Since Tuesday, I've been going through my manuscript, looking for dead wood to prune. So far I've made three passes and I've managed to lop about ten thousand words, not counting the TWENTY PAGES of endnotes I also cut. I'm confident that my readers will be smart enough to figure out what's going on without help from me (although sure was fun adding all that history and culture!) Right now I'm printing out a fresh hard copy because I find it much easier to edit on paper rather than onscreen. I still need to add chapters, smooth out a few rough spots, and add a prologue and epilogue.
At the suggestion of a friend who writes, I picked up one of Donald Maass's books on writing the breakout novel. I'm hoping it'll give me some ideas for the prologue/epilogue. I have some thoughts of my own, but I figured it couldn't hurt.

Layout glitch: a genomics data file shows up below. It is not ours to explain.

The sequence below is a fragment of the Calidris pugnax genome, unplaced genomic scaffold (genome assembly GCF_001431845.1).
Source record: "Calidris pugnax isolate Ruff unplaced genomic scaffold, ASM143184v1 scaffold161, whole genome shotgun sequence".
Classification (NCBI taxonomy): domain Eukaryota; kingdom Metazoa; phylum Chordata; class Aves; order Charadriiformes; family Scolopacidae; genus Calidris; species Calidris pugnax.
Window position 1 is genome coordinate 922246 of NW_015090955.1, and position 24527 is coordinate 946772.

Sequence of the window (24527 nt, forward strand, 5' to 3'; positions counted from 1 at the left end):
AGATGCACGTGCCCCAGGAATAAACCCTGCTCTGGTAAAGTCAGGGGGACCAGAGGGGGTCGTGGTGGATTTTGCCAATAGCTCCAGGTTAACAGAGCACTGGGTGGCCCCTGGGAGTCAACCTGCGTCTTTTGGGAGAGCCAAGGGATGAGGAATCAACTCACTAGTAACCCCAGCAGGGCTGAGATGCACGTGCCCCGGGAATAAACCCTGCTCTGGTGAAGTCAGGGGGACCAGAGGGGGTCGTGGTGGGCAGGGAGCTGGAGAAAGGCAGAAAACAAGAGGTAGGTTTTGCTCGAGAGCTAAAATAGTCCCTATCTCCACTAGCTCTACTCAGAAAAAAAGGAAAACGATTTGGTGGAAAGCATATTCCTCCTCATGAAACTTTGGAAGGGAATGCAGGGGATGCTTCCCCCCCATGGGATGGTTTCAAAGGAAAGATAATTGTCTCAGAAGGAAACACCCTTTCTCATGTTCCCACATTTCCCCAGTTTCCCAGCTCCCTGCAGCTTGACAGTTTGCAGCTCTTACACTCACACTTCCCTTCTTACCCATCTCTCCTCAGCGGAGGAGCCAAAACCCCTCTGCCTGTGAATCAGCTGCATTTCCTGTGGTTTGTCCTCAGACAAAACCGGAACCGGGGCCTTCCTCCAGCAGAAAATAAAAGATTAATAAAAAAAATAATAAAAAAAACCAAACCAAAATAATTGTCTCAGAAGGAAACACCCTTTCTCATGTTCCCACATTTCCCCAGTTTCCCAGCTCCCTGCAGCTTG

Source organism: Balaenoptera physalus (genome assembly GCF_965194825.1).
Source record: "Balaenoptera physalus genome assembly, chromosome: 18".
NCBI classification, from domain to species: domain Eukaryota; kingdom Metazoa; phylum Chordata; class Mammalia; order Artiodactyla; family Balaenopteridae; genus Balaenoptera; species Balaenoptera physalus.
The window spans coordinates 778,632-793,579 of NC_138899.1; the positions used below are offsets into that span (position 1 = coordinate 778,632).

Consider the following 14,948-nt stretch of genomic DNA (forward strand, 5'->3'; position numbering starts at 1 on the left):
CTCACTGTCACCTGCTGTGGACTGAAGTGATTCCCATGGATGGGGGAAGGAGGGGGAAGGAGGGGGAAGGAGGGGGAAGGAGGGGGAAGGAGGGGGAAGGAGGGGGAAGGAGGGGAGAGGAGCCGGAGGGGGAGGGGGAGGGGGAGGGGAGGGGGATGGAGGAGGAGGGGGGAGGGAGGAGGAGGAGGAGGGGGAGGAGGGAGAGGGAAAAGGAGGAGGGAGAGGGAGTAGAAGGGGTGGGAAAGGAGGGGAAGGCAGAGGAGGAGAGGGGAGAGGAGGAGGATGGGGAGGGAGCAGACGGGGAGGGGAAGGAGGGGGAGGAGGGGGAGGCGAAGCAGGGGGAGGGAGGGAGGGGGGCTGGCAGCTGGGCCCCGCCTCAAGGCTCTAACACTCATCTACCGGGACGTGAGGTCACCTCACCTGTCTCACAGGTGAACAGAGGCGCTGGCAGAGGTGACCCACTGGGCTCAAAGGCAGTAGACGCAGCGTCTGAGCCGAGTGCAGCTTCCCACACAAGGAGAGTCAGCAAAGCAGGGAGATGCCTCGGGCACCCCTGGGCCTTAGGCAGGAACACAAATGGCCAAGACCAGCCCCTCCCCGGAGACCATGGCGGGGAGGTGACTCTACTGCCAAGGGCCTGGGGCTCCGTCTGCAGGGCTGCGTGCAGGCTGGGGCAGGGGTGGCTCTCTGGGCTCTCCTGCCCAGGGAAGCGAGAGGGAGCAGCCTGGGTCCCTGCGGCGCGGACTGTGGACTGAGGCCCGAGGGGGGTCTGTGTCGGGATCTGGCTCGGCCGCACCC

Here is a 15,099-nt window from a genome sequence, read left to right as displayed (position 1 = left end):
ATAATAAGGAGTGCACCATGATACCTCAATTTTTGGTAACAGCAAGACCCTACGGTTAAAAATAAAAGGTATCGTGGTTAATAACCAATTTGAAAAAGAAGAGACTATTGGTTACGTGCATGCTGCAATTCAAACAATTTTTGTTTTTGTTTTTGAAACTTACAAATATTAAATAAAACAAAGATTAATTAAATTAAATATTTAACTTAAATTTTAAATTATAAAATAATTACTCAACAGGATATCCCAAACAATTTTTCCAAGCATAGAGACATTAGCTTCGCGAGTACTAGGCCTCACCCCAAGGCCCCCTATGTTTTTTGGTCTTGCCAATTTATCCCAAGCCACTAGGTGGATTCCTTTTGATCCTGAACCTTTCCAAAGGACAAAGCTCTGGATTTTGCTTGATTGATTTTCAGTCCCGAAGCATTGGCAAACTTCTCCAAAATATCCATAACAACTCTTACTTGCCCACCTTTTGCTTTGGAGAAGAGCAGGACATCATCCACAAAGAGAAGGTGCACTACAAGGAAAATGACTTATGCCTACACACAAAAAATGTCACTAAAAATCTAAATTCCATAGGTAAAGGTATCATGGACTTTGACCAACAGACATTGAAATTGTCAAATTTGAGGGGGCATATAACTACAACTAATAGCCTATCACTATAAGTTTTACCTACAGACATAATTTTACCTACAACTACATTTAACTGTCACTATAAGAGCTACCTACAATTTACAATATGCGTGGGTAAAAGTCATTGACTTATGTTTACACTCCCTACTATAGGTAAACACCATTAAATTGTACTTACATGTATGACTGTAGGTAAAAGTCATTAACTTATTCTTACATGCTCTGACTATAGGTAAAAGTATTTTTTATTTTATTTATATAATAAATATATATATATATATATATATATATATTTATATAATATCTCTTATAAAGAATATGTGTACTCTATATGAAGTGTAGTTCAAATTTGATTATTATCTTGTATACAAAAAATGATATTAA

The hard part will be seeing if I can cut the novel down further. As Professor Strunk says, "Omit needless words." (Rule 17, Elements of Style) I did try to be as concise as possible the first time through, but that doesn't mean I can't trim more, especially given my penchant for rambling on about historical bits I find fascinating but which aren't central to the story. Sixty pages gone is nothing to sneeze at, however, and I do hope the finished project will be acceptable.